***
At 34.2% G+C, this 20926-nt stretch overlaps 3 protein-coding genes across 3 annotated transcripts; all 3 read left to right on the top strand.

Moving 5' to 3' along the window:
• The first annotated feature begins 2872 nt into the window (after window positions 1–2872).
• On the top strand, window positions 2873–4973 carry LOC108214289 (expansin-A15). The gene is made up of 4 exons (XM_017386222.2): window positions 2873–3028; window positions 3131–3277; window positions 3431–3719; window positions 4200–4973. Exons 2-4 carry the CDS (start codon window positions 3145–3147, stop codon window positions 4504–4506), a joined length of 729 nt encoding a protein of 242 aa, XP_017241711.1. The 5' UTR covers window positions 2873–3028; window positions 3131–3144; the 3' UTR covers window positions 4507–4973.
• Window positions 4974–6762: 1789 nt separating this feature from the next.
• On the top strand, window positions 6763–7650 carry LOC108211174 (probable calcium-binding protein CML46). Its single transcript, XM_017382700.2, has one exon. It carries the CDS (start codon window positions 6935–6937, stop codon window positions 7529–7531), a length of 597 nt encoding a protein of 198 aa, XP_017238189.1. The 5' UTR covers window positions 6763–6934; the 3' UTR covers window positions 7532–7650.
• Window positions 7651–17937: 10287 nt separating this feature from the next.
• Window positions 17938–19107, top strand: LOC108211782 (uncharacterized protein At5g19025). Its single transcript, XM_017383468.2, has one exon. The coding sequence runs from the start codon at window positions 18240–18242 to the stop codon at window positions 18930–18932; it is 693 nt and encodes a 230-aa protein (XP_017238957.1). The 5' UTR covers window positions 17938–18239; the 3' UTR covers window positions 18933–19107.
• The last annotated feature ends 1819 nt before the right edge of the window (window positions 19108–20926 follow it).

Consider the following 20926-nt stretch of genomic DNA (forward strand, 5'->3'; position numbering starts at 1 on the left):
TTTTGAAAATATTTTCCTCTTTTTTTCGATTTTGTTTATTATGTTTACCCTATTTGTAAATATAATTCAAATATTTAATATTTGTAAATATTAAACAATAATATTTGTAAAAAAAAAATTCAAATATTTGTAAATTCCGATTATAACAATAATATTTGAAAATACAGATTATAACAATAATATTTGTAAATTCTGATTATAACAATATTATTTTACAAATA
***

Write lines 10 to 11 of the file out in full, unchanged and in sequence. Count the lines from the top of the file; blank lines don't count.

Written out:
Consider the following 20926-nt stretch of genomic DNA (forward strand, 5'->3'; position numbering starts at 1 on the left):
TTTTGAAAATATTTTCCTCTTTTTTTCGATTTTGTTTATTATGTTTACCCTATTTGTAAATATAATTCAAATATTTAATATTTGTAAATATTAAACAATAATATTTGTAAAAAAAAAATTCAAATATTTGTAAATTCCGATTATAACAATAATATTTGAAAATACAGATTATAACAATAATATTTGTAAATTCTGATTATAACAATATTATTTTACAAATA